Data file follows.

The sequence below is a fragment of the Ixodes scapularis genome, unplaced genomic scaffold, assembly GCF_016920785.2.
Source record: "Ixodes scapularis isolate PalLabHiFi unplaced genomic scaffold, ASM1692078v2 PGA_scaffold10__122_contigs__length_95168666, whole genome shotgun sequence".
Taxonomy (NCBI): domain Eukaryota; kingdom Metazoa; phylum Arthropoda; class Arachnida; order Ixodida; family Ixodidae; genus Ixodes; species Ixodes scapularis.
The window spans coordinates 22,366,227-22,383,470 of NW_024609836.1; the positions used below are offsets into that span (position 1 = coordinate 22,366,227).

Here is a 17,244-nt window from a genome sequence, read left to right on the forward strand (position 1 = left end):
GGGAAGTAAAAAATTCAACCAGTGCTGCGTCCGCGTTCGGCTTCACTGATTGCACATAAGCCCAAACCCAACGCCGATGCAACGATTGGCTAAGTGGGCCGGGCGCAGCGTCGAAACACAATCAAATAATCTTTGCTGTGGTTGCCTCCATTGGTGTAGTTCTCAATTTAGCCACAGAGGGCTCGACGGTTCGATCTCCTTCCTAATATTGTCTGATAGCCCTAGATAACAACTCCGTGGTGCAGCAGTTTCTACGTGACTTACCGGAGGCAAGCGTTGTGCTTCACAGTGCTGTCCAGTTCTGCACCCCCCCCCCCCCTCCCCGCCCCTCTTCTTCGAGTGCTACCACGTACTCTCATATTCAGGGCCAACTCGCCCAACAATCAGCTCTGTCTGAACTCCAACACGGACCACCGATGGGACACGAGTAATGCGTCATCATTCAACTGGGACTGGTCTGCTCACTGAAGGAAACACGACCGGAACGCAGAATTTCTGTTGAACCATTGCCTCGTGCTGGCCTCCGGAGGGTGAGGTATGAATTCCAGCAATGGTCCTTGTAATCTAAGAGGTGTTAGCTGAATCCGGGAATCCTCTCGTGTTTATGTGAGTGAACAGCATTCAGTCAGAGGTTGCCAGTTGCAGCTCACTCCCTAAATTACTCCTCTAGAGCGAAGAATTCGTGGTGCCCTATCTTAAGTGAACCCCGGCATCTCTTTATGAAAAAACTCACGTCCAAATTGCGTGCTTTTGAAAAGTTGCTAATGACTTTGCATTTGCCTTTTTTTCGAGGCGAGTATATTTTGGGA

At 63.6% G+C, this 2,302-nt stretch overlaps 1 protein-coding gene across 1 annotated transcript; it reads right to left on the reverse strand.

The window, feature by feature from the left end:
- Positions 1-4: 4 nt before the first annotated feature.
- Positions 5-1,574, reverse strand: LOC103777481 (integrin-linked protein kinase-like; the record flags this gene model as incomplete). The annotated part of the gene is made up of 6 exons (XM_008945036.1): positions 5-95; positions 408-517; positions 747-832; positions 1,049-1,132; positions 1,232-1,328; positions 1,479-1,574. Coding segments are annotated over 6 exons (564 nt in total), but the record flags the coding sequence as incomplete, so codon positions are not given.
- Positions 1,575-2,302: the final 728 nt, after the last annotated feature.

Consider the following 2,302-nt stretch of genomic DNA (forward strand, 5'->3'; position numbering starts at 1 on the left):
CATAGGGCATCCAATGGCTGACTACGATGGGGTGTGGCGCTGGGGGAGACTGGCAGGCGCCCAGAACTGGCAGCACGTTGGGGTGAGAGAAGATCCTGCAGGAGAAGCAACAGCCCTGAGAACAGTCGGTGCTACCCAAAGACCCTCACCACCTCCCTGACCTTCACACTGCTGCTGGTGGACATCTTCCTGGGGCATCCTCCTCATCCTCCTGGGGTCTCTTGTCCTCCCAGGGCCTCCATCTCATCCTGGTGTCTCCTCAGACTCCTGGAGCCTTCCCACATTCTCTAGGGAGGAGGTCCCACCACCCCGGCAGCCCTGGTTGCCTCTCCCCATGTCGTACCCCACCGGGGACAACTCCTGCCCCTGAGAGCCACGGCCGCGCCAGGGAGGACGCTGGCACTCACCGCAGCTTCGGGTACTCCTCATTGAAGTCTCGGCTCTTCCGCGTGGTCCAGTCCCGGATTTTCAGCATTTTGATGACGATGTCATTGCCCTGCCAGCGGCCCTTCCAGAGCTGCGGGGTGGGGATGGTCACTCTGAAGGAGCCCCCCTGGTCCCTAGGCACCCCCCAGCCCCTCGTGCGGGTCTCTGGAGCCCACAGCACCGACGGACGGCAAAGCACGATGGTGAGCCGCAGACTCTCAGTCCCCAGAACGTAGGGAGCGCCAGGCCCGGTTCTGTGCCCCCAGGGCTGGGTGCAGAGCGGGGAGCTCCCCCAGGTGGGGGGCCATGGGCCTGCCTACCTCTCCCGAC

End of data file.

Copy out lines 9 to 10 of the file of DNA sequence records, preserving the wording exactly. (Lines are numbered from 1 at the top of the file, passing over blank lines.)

- Positions 1-4: 4 nt before the first annotated feature.
- Positions 5-1,574, reverse strand: LOC103777481 (integrin-linked protein kinase-like; the record flags this gene model as incomplete). The annotated part of the gene is made up of 6 exons (XM_008945036.1): positions 5-95; positions 408-517; positions 747-832; positions 1,049-1,132; positions 1,232-1,328; positions 1,479-1,574. Coding segments are annotated over 6 exons (564 nt in total), but the record flags the coding sequence as incomplete, so codon positions are not given.